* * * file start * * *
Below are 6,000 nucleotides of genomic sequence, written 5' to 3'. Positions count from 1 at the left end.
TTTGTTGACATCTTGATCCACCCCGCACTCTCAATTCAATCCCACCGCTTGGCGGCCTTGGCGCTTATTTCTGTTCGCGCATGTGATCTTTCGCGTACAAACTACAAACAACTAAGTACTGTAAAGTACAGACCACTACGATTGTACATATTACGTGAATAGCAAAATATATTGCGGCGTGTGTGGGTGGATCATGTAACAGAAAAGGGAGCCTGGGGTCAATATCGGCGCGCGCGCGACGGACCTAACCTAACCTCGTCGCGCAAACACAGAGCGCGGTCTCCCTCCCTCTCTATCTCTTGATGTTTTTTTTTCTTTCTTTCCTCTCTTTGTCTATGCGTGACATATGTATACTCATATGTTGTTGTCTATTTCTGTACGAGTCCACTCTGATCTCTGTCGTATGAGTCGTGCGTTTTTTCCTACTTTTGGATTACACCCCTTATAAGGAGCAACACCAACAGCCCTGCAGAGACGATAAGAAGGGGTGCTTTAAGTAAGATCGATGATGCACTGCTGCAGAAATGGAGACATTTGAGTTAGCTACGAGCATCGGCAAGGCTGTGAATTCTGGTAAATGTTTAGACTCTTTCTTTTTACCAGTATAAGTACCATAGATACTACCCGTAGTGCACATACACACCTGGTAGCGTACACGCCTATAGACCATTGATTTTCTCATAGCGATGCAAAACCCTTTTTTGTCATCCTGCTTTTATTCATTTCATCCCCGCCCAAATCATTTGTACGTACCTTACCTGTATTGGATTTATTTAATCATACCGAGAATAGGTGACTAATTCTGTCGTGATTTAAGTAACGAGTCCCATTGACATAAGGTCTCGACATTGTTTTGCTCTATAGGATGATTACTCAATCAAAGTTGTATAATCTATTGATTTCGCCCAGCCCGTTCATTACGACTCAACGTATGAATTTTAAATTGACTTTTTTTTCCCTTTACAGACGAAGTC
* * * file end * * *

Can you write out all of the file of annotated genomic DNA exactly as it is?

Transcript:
Below are 6,000 nucleotides of genomic sequence, written 5' to 3'. Positions count from 1 at the left end.
TTTGTTGACATCTTGATCCACCCCGCACTCTCAATTCAATCCCACCGCTTGGCGGCCTTGGCGCTTATTTCTGTTCGCGCATGTGATCTTTCGCGTACAAACTACAAACAACTAAGTACTGTAAAGTACAGACCACTACGATTGTACATATTACGTGAATAGCAAAATATATTGCGGCGTGTGTGGGTGGATCATGTAACAGAAAAGGGAGCCTGGGGTCAATATCGGCGCGCGCGCGACGGACCTAACCTAACCTCGTCGCGCAAACACAGAGCGCGGTCTCCCTCCCTCTCTATCTCTTGATGTTTTTTTTTCTTTCTTTCCTCTCTTTGTCTATGCGTGACATATGTATACTCATATGTTGTTGTCTATTTCTGTACGAGTCCACTCTGATCTCTGTCGTATGAGTCGTGCGTTTTTTCCTACTTTTGGATTACACCCCTTATAAGGAGCAACACCAACAGCCCTGCAGAGACGATAAGAAGGGGTGCTTTAAGTAAGATCGATGATGCACTGCTGCAGAAATGGAGACATTTGAGTTAGCTACGAGCATCGGCAAGGCTGTGAATTCTGGTAAATGTTTAGACTCTTTCTTTTTACCAGTATAAGTACCATAGATACTACCCGTAGTGCACATACACACCTGGTAGCGTACACGCCTATAGACCATTGATTTTCTCATAGCGATGCAAAACCCTTTTTTGTCATCCTGCTTTTATTCATTTCATCCCCGCCCAAATCATTTGTACGTACCTTACCTGTATTGGATTTATTTAATCATACCGAGAATAGGTGACTAATTCTGTCGTGATTTAAGTAACGAGTCCCATTGACATAAGGTCTCGACATTGTTTTGCTCTATAGGATGATTACTCAATCAAAGTTGTATAATCTATTGATTTCGCCCAGCCCGTTCATTACGACTCAACGTATGAATTTTAAATTGACTTTTTTTTCCCTTTACAGACGAAGTC